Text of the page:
I’ll just tell one story. You probably remember it.  At one time God’s people began to be discouraged because God had chosen leaders, and they were getting jealous. They said, “We’re all leaders. Why do you think you are such a big deal being a leader?” God said, “I want you to take each tribe and have a rod that represented that tribe. A rod is nothing else but a dead stick. It used to be alive, but it’s just a dead stick. Take your dead sticks and lay them in front of the tabernacle, twelve dead sticks, and I’ll tell you who I’ve chosen. In the morning you pick up those dead sticks, and the one that blossoms, that’s My choice.” So, Numbers 17:8, “On the next day Moses went into the tent of meeting. Behold, the rod of Aaron for the house of Levi had sprouted and put forth buds and produced blossoms and it bore ripe almonds.” So powerful was that illustration that God said, “You take that budding rod and put it into the ark of the covenant. That will be a testimony throughout the generations, supernatural life comes. God can take a dead stick like me, or like you, and by the mighty power of God it can blossom.”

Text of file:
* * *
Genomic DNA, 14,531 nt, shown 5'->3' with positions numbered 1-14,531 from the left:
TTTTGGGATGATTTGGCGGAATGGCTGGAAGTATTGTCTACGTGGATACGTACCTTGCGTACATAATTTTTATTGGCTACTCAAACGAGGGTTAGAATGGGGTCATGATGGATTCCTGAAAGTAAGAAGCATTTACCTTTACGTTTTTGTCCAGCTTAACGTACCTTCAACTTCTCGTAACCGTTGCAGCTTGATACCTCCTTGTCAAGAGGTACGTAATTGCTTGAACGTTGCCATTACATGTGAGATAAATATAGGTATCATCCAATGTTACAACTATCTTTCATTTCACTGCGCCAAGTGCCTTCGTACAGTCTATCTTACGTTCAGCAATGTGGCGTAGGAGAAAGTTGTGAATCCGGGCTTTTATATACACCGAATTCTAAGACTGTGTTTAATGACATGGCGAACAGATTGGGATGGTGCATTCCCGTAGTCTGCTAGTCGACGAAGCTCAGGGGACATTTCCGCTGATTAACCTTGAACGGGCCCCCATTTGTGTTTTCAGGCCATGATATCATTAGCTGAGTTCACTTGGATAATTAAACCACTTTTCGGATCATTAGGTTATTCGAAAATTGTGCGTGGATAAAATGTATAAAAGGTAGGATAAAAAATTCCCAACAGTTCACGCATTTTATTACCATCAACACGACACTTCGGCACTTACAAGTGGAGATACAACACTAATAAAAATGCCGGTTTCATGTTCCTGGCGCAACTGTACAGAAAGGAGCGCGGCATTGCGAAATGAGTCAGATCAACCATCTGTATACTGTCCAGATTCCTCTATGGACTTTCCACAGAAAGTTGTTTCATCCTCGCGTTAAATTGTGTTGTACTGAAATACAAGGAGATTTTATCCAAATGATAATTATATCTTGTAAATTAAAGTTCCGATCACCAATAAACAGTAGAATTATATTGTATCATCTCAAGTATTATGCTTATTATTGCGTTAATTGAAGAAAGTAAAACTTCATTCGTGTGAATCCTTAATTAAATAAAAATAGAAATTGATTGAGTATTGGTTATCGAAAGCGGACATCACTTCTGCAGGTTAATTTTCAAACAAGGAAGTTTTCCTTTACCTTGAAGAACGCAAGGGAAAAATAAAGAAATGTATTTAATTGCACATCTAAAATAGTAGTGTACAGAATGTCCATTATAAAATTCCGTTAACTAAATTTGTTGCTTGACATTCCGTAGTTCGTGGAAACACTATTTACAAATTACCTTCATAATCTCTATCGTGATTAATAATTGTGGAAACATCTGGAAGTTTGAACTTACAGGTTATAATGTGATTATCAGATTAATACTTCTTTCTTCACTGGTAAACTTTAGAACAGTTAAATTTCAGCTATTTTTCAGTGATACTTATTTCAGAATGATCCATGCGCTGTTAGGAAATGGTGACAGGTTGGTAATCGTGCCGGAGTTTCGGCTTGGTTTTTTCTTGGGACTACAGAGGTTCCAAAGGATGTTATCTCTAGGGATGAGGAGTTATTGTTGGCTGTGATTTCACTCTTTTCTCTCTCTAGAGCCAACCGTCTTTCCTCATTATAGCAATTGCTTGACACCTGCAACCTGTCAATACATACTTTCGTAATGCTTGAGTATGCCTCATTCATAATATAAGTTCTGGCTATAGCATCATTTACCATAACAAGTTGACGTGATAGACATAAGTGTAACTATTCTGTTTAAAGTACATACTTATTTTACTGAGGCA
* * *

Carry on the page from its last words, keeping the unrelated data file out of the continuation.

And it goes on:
Anyway, he said, “The lampstand might look dead to the natural eye, but God designed it to be a tree. It has a stem, it has branches, it has buds, it has blossoms, it has fruit. The buds, the blossoms and the fruit were not hammered once or twice on this candlestick. That’s why you need the gift of God to build it. When you read that, you are going to find that the buds, the blossoms and the fruit (imagine hammering that out of gold)?  Twenty-two times on this candlestick there were buds, blossoms and gold.  It’s a marvelous candlestick.”